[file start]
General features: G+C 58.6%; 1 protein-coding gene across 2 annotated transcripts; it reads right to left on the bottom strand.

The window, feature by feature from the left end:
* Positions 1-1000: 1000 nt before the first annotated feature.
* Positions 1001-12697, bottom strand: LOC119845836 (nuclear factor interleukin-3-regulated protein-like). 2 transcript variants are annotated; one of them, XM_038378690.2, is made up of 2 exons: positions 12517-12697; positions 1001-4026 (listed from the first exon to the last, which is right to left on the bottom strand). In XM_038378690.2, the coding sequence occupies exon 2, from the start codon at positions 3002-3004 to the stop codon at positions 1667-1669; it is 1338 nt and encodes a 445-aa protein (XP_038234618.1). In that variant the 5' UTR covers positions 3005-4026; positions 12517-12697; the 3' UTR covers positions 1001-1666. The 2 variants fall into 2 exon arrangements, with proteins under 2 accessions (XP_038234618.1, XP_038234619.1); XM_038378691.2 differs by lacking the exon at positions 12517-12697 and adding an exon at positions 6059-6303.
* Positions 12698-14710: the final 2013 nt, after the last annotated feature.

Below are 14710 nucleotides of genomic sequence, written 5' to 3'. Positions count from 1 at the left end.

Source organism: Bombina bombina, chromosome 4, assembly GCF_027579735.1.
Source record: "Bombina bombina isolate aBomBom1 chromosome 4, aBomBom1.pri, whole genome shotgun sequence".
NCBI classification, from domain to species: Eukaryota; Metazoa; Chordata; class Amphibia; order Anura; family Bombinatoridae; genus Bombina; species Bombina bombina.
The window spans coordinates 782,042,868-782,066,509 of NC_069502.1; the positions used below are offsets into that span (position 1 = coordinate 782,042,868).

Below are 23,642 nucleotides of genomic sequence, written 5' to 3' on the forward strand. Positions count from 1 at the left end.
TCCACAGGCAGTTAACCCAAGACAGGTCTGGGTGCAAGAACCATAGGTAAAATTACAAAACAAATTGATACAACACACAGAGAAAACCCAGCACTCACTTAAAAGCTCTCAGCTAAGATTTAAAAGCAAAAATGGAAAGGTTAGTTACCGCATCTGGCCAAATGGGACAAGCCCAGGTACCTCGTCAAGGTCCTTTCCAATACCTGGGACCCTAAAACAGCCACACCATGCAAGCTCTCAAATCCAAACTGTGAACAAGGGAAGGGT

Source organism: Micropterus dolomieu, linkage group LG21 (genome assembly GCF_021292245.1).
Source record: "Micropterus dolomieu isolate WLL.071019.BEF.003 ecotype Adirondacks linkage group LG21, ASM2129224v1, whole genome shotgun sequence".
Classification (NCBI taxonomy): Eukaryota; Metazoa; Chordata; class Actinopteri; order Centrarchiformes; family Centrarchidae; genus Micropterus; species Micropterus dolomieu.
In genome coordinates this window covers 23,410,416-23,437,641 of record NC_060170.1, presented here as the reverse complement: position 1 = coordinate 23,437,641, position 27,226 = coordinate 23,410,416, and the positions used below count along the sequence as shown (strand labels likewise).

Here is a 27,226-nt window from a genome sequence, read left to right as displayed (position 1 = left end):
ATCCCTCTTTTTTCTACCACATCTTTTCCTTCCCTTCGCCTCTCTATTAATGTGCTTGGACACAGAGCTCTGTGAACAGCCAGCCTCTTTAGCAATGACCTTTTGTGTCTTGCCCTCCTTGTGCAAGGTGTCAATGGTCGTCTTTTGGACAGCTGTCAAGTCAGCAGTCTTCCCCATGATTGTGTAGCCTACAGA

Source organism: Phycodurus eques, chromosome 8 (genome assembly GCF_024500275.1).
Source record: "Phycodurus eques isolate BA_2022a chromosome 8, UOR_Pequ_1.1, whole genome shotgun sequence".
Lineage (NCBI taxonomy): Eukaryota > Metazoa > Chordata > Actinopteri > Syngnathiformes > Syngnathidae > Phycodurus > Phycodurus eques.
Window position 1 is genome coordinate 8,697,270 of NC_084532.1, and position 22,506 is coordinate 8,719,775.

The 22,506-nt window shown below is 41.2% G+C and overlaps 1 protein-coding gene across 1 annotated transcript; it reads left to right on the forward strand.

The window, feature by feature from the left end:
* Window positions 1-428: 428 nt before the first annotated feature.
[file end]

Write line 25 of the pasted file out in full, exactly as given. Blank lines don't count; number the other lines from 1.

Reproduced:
* Window positions 1-428: 428 nt before the first annotated feature.